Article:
Jupiter’s Great Red Spot is a giant oval of crimson-coloured clouds in Jupiter’s southern hemisphere that race counterclockwise around the oval’s perimeter

Winds inside the storm have been measured at several hundreds of miles per hour, with wind storms greater than any storm on Earth, Nasa astronomers have said. 

In the late 1800s it was estimated to be about 35,000 miles (about 56,000 km) in diameter – wide enough for four Earths to fit side by side.  

Measuring 10,000 miles (16,000 kilometres) wide as of April 3, 2017, the Great Red Spot is 1.3 times as wide as Earth and is gradually shrinking over time.

The solar-powered spacecraft which left Earth eight years ago made history by entering into Jupiter’s orbit.

Nasa’s Juno probe fired its main rocket engine at 4.18 am BST (11.18pm ET) in 2011, slowing itself down from a speed of 165,000 mph (265,000 kph) enough to drop into a sweeping orbit around the planet.

With Juno on autopilot, the delicately choreographed move came without any help from ground controllers, so the spacecraft’s mission control erupted with cheering and applause when the orbit was confirmed at 4:53 am BST (11.53pm ET). 

Nasa's Juno probe fired its main rocket engine at 4.18 am BST (11.18pm ET) in 2011, slowing itself down from a speed of 165,000 mph (265,000 kph) enough to drop into a sweeping orbit around the planet.

Nasa’s Juno probe fired its main rocket engine at 4.18 am BST (11.18pm ET) in 2011, slowing itself down from a speed of 165,000 mph (265,000 kph) enough to drop into a sweeping orbit around the planet.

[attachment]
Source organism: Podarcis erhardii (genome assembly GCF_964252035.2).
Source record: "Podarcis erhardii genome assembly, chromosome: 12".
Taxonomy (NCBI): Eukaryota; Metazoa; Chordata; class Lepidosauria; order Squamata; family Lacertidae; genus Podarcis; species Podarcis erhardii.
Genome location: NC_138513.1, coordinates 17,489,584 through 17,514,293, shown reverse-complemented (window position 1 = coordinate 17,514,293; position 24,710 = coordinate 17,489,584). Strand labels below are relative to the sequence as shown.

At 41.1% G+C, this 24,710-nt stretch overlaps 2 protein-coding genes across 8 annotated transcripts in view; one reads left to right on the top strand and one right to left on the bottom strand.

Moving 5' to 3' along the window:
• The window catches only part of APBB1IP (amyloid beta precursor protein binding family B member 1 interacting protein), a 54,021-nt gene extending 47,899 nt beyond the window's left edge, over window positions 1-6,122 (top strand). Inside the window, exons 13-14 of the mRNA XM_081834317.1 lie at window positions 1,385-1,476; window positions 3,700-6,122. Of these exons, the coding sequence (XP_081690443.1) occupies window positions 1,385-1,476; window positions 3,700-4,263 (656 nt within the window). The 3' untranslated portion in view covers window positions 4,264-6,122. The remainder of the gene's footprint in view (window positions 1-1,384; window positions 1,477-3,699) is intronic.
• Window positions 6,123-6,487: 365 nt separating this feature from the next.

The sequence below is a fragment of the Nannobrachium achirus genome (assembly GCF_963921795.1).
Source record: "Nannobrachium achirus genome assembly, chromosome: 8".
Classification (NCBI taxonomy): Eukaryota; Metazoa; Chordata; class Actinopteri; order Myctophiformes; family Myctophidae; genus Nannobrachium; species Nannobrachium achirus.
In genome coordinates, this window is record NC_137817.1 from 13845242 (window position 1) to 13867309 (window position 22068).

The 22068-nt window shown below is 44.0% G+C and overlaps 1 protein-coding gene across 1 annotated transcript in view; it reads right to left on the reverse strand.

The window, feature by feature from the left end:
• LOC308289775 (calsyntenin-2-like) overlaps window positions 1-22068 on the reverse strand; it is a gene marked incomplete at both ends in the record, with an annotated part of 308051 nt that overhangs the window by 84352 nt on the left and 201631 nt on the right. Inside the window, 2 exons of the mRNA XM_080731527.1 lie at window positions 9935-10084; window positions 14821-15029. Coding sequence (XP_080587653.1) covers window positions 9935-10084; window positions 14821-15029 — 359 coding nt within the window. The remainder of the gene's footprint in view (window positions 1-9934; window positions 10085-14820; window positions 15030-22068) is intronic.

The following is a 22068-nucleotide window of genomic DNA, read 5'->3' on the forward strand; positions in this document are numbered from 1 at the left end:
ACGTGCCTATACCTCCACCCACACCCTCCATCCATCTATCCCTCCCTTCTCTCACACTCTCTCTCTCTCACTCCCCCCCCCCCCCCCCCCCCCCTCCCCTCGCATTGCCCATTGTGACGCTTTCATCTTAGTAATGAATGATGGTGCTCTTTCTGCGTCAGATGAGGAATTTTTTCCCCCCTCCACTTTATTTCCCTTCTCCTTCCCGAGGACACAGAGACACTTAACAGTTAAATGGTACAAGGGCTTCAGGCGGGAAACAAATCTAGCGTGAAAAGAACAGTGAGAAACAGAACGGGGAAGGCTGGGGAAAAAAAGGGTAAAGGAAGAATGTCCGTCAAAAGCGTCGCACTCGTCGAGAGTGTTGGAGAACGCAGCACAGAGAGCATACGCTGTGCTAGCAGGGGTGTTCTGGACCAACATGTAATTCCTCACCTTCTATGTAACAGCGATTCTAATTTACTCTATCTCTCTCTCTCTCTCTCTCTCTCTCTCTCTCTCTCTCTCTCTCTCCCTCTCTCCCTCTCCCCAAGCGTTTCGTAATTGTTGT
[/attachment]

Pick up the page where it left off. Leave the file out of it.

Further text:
Jupiter’s Great Red Spot has long intrigued astronomers, with its gigantic swirling storms and hurricane force winds. 

It was observed for the first time with certainty 150 years ago, shows up through the telescope owing to its reddish colour against the white, yellowish, ochre clouds contrasting with the rest of the planet.

Despite the numerous studies conducted on the storm, its nature poses a huge challenge for planetary meteorologists. 

Last year, researchers have revealed what really happens within the storm – and found its center is strangely calm.

While winds reach 450mph at its edge, in the center, they are just 25mph, they said.

WHAT CAUSES JUPITER’S CHARACTERISTIC BANDS?

Experts have studied recent evidence gathered from Nasa’s Juno spacecraft to reveal the reason why gases form bands on Jupiter.

Clouds of ammonia at Jupiter’s outer atmosphere are carried along by jet streams to form Jupiter’s regimented coloured bands.

Jupiter’s jet streams reach as deep as 1,800 miles (3,000 km) below Jupiter’s clouds, which are shades of white, red, orange, brown and yellow.

The gas in the interior of Jupiter is magnetised, which researchers believe explains why the jet streams go as deep as they do but don’t go any deeper. 

There are also no continents and mountains below Jupiter’s atmosphere to obstruct the path of the jet stream. 

This makes the jet streams on Jupiter simpler than those on Earth and cause less turbulence in it’s upper atmosphere.

The study, conducted by an international team of researchers led by Agustín Sánchez-Lavega found a ‘rich diversity’ of clouds within the Great Red Spot.  

It contains cumulus clouds of clustered storms produced by the condensation of ammonia vapour, narrow gravity waves similar to those that form on the Earth when the wind blows on mountain summits. 

Yet calm reigns at its centre where the clouds move by rotating in the opposite direction at maximum speeds of only 25 km/hour, according to the team.

Despite the numerous studies conducted on the storm, its nature poses a huge challenge for planetary meteorologists. 

Read more at DailyMail.co.uk